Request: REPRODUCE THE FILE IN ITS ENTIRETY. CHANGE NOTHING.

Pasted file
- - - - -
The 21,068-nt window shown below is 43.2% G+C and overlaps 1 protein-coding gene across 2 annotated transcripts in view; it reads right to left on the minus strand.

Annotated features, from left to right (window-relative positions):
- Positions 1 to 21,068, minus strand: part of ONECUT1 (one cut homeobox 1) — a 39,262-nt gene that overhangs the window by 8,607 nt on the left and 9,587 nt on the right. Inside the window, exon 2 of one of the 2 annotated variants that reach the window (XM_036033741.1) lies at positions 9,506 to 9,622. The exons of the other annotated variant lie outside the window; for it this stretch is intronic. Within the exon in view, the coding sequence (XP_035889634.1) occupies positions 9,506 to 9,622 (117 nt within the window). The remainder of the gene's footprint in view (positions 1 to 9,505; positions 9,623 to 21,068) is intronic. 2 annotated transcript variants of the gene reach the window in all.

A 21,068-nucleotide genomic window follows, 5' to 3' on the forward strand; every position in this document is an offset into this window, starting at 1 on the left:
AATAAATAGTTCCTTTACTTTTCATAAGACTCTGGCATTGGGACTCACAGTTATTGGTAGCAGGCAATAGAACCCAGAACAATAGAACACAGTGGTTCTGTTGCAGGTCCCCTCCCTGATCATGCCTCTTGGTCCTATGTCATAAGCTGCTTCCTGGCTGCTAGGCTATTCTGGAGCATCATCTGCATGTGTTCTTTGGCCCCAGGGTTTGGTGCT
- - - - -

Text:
The 21,068-nt window shown below is 43.2% G+C and overlaps 1 protein-coding gene across 2 annotated transcripts in view; it reads right to left on the minus strand.

Annotated features, from left to right (window-relative positions):
- Positions 1 to 21,068, minus strand: part of ONECUT1 (one cut homeobox 1) — a 39,262-nt gene that overhangs the window by 8,607 nt on the left and 9,587 nt on the right. Inside the window, exon 2 of one of the 2 annotated variants that reach the window (XM_036033741.1) lies at positions 9,506 to 9,622. The exons of the other annotated variant lie outside the window; for it this stretch is intronic. Within the exon in view, the coding sequence (XP_035889634.1) occupies positions 9,506 to 9,622 (117 nt within the window). The remainder of the gene's footprint in view (positions 1 to 9,505; positions 9,623 to 21,068) is intronic. 2 annotated transcript variants of the gene reach the window in all.

A 21,068-nucleotide genomic window follows, 5' to 3' on the forward strand; every position in this document is an offset into this window, starting at 1 on the left:
AATAAATAGTTCCTTTACTTTTCATAAGACTCTGGCATTGGGACTCACAGTTATTGGTAGCAGGCAATAGAACCCAGAACAATAGAACACAGTGGTTCTGTTGCAGGTCCCCTCCCTGATCATGCCTCTTGGTCCTATGTCATAAGCTGCTTCCTGGCTGCTAGGCTATTCTGGAGCATCATCTGCATGTGTTCTTTGGCCCCAGGGTTTGGTGCT